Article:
In A Nutshell
Buried alive wasn’t an uncommon thing even in relatively recent history. In the mid-1800s, doctors in Paris organized an academic contest to establish a single, credible way to determine whether or not someone was dead. Entries included electrocution, smoke enemas, and scalding the body with water. Thankfully, it was the man who suggested using a stethoscope to listen for a heartbeat that won the 1,500 francs.
The Whole Bushel
It’s only fairly recently that we’ve found a pretty reliable way to tell if someone’s really dead, or only slightly dead. Even as late as 1936, people still considered being buried alive a frightening possibility. One Iowa author requests that his body be left in a room for three days at 29 degrees Celsius (85 °F) to see if he starts to rot. Then, he says, he’s dead and it’s all right to bury him.
There were all sorts of precautions taken to try to prevent premature burials from happening, and in 1839, the Academy of Sciences in Paris decided it was about time to figure out a way to tell if someone was really, honestly dead once and for all—before they went into the ground.
A toxicologist named Pietro Manni offered a prize of 1,500 gold francs for the person whose idea met the criteria laid out by the university and developed the best, most successful way to tell if someone was really dead. The contest was called Prix Manni, and it took them three tries to find someone who came up with the right idea.
The winner was a doctor named Eugene Bouchut. His idea was fairly simple in the end, and it should sound pretty familiar. He took a fairly recent invention that had originally been developed to examine and diagnose diseases of the cardiovascular and respiratory systems—the stethoscope. His idea was simple—listen to the heart with the stethoscope, and should it not beat for two minutes, the person was dead.
Sometimes, the simplest ideas are the best. There certainly weren’t any lack of entrants for any of the three different times the contest was held, and we should probably count ourselves as being fortunate that some of these didn’t get a second look.
An English doctor suggested taking the person in question and pouring boiling water on their arm to look for a reaction or a blister that would indicate life. Another option (even more terrifying if the person wasn’t dead after all—in at least one case, the body they tested wasn’t completely dead), was to set the person’s nose on fire.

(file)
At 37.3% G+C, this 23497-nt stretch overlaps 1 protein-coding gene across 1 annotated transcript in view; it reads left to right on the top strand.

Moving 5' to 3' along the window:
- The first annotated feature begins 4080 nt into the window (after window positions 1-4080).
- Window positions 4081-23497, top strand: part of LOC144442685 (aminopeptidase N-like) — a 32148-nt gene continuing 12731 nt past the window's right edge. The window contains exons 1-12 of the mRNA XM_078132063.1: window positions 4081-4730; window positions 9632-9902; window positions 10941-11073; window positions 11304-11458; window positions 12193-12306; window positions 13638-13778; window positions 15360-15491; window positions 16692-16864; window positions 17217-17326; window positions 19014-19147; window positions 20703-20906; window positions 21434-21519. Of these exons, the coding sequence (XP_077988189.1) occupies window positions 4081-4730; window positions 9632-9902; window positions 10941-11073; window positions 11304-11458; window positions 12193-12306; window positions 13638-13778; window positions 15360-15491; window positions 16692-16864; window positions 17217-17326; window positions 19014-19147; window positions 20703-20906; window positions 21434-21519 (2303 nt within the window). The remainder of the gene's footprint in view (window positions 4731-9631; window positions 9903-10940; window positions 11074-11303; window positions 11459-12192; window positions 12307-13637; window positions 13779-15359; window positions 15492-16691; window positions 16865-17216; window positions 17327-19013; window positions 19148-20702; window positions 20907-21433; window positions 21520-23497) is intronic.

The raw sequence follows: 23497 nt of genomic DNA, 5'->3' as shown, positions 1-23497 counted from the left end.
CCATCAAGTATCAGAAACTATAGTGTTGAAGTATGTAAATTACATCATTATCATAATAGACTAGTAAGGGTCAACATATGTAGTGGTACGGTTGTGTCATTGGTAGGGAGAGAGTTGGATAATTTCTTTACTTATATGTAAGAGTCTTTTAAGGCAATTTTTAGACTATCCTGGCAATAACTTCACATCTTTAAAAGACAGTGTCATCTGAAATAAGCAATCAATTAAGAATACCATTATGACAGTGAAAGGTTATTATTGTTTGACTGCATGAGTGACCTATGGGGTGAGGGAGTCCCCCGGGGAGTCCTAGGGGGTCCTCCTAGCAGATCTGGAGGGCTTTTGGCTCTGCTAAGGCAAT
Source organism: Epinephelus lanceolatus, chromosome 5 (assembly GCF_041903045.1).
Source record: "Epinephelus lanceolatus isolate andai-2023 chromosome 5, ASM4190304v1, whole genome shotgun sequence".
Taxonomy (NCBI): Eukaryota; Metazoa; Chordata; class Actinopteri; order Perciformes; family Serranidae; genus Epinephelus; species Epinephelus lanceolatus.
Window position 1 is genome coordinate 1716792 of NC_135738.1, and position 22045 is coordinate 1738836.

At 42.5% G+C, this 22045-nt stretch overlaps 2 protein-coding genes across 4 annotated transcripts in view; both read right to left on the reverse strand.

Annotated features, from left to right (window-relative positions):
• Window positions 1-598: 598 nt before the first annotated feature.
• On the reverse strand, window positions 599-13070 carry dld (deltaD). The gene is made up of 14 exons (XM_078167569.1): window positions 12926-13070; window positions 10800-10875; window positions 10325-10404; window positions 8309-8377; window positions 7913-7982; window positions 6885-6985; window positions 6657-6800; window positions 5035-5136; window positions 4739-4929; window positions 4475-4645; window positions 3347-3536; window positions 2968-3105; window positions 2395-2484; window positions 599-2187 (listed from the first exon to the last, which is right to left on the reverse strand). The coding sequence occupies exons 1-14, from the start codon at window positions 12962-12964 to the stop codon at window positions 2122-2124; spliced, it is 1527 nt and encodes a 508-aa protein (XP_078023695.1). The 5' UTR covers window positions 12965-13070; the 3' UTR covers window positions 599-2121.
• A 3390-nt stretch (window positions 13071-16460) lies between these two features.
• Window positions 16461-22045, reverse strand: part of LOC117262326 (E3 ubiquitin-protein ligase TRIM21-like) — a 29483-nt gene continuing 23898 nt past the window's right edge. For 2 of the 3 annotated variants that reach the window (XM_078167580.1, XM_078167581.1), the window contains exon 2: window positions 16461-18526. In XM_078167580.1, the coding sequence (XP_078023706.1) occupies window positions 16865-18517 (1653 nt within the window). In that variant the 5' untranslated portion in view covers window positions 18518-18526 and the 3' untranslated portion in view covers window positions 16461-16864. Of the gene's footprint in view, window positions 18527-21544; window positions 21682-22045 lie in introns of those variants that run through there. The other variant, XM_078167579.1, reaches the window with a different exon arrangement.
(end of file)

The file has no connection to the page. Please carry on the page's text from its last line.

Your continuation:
A German doctor named Middeldorph suggested fixing a flag to a long, incredibly sharp needle that was jammed into the person’s heart. If the flag started waving, the heart was still beating.
Several notable entries involved the pinching and pulling of various body parts. One, the nipple-pincher, was supposedly designed to cause an involuntary reaction that even the mostly dead couldn’t prevent. Similarly, the tongue-puller was said to have the ability to bring people back to life if the person operating the heavy metal pinchers did their job right.
Electrocution (specifically of the eyes and lips) was another popularly presented way to try to get the same involuntary responses that would tell if there was still life in the body. And then, there was also the doctor who developed a thermometer on a tube that needed to be inserted into the person’s stomach to monitor their core temperature.
As horrible as that sounds, we’re pretty sure it’d be more agreeable than smoke enemas. Long thought to promote good health, enemas for the questionably dead were a little more extreme. Rather than just having a person blow into a properly placed tube, bellows were used.
Bouchut’s method seems like the most efficient to be sure, and probably the least uncomfortable to use on those people that weren’t actually dead. It wasn’t accepted without protests, though; many doctors said that elderly physicians who couldn’t hear well anymore were still apt to make mistakes, and many others testified that they had come across people who were still living but didn’t have a heartbeat.
It’s also important to note that many of his detractors were those that had lost the 1,500 francs to him.
Show Me The Proof
Buried Alive: The Terrifying History of Our Most Primal Fear, by Jan Bondeson
The Worst Job of the 19th Century? Tongue-Pullers, Nipple-Pinchers & Anal Tobacco Blowers Try to Revive the Dead
io9: 9 Weird and Unreliable Ways to Avoid Burying Someone Alive